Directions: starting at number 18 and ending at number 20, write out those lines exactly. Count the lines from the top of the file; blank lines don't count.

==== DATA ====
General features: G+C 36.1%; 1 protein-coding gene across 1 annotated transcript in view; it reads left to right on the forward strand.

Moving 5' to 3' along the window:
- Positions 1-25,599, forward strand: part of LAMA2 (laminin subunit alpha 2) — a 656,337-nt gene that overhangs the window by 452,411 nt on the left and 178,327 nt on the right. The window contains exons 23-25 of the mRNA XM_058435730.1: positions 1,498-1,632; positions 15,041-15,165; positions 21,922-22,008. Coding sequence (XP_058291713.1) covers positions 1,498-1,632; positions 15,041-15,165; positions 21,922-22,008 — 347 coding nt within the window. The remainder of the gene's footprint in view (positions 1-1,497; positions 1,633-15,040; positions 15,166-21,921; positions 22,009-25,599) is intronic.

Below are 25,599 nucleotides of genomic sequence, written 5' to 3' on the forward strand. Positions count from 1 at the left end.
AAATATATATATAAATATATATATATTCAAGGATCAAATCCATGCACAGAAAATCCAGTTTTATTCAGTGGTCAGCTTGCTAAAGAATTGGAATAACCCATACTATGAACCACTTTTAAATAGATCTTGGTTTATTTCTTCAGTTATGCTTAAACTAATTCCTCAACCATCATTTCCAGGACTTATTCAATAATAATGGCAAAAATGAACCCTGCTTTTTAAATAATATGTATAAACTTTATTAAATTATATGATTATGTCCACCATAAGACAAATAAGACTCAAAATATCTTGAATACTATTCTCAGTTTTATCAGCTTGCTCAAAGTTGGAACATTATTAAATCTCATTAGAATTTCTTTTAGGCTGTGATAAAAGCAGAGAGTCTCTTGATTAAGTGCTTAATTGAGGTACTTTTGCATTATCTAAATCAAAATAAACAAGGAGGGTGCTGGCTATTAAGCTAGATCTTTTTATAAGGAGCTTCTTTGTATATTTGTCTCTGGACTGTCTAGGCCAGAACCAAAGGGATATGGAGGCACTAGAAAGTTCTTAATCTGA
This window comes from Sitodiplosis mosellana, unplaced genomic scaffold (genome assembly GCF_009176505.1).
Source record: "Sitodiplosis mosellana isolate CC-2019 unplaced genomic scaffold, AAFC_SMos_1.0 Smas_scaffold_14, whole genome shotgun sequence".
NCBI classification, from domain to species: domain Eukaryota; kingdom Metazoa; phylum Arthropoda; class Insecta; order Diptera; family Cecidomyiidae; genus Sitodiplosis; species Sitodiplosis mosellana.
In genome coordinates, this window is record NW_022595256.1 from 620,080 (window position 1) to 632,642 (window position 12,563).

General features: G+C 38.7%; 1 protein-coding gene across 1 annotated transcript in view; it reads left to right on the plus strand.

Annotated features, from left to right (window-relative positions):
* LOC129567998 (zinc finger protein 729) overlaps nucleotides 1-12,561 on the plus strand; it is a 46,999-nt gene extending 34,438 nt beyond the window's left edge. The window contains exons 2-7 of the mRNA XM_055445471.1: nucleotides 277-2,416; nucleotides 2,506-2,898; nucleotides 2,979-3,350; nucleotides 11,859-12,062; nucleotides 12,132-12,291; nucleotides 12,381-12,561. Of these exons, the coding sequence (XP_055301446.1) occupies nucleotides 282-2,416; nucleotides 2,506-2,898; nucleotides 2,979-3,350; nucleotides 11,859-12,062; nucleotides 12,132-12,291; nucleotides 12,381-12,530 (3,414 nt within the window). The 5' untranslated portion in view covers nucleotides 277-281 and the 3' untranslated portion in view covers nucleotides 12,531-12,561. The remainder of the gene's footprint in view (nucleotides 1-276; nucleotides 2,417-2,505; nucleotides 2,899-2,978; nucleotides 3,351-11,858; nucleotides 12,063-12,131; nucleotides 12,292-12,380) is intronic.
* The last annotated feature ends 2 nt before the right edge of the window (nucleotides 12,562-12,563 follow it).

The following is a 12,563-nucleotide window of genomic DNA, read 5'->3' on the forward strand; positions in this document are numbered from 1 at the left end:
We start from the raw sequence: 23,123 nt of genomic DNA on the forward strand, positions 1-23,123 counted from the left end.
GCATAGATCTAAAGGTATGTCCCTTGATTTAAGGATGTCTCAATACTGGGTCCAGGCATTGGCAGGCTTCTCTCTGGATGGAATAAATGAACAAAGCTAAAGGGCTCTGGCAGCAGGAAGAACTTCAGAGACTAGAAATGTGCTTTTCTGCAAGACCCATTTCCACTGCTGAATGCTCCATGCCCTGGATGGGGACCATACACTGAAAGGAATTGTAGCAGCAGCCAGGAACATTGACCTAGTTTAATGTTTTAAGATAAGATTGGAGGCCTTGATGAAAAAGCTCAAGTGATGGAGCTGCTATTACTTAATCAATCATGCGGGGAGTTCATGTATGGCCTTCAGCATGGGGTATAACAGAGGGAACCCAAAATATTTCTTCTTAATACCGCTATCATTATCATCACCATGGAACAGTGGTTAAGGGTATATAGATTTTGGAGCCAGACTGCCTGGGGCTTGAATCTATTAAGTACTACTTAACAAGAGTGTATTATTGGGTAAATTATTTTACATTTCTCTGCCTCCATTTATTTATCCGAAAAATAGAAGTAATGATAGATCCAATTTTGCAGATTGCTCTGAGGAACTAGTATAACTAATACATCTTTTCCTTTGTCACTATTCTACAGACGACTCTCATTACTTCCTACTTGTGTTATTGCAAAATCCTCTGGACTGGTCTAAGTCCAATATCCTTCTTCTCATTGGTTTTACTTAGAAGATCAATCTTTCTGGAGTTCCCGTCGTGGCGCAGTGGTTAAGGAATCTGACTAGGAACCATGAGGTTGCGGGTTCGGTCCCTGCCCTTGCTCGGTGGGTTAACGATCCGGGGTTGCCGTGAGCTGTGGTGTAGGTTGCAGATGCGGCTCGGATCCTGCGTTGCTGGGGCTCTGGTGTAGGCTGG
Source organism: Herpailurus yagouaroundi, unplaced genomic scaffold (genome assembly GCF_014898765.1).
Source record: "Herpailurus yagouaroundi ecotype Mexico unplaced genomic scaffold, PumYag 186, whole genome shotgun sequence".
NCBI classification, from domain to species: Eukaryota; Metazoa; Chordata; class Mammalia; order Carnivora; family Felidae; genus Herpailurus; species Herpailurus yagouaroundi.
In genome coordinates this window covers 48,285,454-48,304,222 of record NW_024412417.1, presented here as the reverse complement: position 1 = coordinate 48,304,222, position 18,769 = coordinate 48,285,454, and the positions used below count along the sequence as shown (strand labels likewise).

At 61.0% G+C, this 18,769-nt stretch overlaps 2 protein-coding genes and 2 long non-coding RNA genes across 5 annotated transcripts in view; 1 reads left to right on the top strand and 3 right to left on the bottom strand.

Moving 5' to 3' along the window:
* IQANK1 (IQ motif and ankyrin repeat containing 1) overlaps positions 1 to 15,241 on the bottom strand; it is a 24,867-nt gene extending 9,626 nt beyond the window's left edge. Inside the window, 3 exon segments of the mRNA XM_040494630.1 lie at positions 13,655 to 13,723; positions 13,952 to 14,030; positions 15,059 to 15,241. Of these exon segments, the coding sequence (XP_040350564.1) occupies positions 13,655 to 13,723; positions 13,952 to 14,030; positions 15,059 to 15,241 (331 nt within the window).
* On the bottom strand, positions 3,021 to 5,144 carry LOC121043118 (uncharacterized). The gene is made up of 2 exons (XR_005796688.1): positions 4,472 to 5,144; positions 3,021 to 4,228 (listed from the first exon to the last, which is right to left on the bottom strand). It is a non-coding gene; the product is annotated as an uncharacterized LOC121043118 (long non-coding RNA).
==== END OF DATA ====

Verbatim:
Source record: "Herpailurus yagouaroundi ecotype Mexico unplaced genomic scaffold, PumYag 186, whole genome shotgun sequence".
NCBI classification, from domain to species: Eukaryota; Metazoa; Chordata; class Mammalia; order Carnivora; family Felidae; genus Herpailurus; species Herpailurus yagouaroundi.
In genome coordinates this window covers 48,285,454-48,304,222 of record NW_024412417.1, presented here as the reverse complement: position 1 = coordinate 48,304,222, position 18,769 = coordinate 48,285,454, and the positions used below count along the sequence as shown (strand labels likewise).